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Far-Right Terror Attack Suggested as Details of Jo Cox's Killer Emerge

Cox was killed by a "well of hatred," Labour leader Corbyn says

 Flowers, notes, and candles fill the memorial site for Jo Cox at Parliament Square in London on 17 June 2016. (Photo: Public Domain)

As tributes pour in for British lawmaker Jo Cox, new information is emerging about potential extremist group ties held for years by the suspected killer of the "champion of refugees" and humanitarian who "fought for a better world." 

Cox, a Labour Party MP and 41-year-old mother of two, died Thursday after being shot and stabbed while meeting with her constituents in Birstall, West Yorkshire.

According to Labour Party Leader Jeremy Corbyn, Cox was killed by a "well of hatred." Corbyn joined Prime Minister David Cameron on Friday to pay tribute to Cox in Birstall.

The attack occurred one week ahead of the so-called Brexit referendum, when Britons will say whether or not they wish to remain in the European Union. The death of pro-EU Cox prompted both the official Leave and Remain campaigns to be halted for a second day on Friday.

Witnesses reportedly heard the attacker shout "Britain first," perhaps a reference to the far-right, anti-immigrant, anti-Muslim party.

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The suspect has been identified in multiple media reports as 52-year-old Thomas Mair, a constituent of Cox. He is now in police custody. They have not yet cited any motive.

Neighbors describe Mair as a loner, while Mair himself also spoke to a local paper six years ago of suffering from mental health issues.

According to the U.S.-based Southern Poverty Law Center, (SPLC):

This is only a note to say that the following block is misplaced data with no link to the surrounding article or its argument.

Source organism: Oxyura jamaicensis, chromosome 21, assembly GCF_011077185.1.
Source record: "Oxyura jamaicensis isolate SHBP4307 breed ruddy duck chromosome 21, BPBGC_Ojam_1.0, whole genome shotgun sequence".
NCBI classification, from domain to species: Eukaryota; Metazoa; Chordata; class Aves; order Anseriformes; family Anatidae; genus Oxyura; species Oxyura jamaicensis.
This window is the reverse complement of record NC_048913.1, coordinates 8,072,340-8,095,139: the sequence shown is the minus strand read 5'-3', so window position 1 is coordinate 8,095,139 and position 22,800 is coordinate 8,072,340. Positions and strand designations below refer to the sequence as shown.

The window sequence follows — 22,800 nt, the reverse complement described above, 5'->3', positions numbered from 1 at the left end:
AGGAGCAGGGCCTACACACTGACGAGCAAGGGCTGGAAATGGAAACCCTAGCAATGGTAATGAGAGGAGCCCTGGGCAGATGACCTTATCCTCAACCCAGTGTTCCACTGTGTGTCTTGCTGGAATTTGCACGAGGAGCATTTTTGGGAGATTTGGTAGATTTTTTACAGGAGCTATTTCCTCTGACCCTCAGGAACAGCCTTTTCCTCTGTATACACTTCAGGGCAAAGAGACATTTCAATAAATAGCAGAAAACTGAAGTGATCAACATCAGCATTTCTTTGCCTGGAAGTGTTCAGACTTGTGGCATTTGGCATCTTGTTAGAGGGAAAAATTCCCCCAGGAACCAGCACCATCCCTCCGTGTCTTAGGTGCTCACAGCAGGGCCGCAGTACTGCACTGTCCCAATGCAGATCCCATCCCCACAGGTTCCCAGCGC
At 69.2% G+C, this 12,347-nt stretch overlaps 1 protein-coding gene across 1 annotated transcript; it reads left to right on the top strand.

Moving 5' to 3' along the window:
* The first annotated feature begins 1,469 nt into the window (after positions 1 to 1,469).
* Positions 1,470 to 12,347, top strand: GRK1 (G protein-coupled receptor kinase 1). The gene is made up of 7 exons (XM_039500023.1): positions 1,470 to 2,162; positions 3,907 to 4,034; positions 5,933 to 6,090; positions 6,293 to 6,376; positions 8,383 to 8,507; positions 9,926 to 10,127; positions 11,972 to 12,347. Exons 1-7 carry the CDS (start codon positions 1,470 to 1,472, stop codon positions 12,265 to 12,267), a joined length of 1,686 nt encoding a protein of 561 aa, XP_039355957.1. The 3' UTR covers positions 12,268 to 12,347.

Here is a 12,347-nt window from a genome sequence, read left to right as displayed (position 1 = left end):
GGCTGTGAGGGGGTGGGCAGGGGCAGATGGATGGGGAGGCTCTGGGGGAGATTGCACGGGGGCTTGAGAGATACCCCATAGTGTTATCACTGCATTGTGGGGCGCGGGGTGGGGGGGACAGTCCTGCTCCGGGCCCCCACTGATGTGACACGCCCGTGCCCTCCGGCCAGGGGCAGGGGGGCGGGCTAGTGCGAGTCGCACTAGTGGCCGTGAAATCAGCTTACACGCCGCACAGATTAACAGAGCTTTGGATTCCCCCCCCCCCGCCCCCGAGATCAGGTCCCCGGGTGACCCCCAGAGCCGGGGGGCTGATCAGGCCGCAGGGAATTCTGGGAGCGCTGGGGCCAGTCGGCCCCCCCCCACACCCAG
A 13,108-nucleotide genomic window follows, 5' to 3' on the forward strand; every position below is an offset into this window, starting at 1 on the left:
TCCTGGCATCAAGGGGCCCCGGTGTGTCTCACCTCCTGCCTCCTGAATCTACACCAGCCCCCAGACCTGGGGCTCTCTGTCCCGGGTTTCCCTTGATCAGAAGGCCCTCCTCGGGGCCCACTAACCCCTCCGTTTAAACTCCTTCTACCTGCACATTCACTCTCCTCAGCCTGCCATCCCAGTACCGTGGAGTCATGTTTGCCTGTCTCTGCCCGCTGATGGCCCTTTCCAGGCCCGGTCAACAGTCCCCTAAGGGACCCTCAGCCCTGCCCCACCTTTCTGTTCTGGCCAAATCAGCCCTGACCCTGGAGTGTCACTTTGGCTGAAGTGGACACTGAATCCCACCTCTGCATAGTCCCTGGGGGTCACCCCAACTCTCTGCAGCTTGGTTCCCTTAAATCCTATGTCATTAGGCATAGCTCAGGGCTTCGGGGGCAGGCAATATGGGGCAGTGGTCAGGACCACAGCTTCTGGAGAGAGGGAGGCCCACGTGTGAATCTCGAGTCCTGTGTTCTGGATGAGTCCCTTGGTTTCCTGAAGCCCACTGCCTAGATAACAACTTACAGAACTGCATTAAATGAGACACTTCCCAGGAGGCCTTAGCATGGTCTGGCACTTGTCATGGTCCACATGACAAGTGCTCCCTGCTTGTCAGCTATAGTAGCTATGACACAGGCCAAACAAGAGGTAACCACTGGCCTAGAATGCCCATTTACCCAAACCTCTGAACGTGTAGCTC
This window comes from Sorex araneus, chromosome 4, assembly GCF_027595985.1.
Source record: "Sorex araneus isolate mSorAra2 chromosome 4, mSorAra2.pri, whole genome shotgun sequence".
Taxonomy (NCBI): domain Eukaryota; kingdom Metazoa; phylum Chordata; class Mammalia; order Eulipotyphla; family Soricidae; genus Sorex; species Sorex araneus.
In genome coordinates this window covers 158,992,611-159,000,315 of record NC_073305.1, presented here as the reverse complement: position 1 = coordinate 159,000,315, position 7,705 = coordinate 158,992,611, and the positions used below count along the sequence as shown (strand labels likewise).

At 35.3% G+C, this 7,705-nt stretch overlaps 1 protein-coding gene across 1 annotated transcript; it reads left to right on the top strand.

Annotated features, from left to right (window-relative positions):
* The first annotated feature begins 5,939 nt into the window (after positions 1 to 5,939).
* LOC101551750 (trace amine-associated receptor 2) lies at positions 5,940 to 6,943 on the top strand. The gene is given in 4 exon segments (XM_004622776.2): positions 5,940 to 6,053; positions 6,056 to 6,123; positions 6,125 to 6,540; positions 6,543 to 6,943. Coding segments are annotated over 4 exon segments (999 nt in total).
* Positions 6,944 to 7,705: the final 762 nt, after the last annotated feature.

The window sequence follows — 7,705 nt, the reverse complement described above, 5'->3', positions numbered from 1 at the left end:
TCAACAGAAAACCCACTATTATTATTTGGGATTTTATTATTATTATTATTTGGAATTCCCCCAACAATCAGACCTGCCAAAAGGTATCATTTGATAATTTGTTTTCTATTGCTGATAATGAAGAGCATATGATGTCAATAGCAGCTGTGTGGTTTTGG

Mair was a dedicated supporter of the National Alliance (NA), the once premier neo-Nazi organization in the United States, for decades. Mair purchased a manual from the NA in 1999 that included instructions on how to build a pistol.

Mair [...] sent just over $620 to the NA, according to invoices for goods purchased from National Vanguard Books, the NA’s printing imprint. Mair purchased subscriptions for periodicals published by the imprint and he bought works that instruct readers on the “Chemistry of Powder & Explosives,” “Incendiaries,” and a work called “Improvised Munitions Handbook." Under “Section III, No. 9” (page 125) of that handbook, there are detailed instructions for constructing a “Pipe Pistol For .38 Caliber Ammunition” from components that can be purchased from nearly any hardware store.

In addition, according to reporting by the UK's Daily Telegraph, Mair was also a subscriber to the South African magazine S. A. Patriot, which was published by the pro-apartheid White Rhino Club.

Such ties could suggest a connection to the fatal attack on Cox.  As Foreign Policy In Focus columnist Conn Hallinan wrote, "The awkwardly named 'Brexit' has stirred up a witches' brew of xenophobia, racism, and nationalism." The Washington Post reports on this backdrop as well:

Nick Lowles, chief executive of the British-based anti-extremist group Hope Not Hate, said Mair had affiliation with far-right groups that stretched back decades, although he was not a prominent player in any of them.

It remains unclear whether the attack had any links to debates over immigration ahead of the E.U. vote next Thursday, Lowles said. But he described the current atmosphere as “increasingly toxic.”

“That leads to increased prejudice. That leads to increased hate. And, at some stage, that leads to violence,” he said. “Whatever the outcome next week, the U.K. has become a much more intolerant and divided society. It’s going to take a long time to heal.”

USA Today notes that the last time a serving member of the UK Parliament was killed was in 1990, "when Conservative lawmaker Ian Gow died after the Irish Republican Army placed a booby-trap bomb under his car outside his English home"

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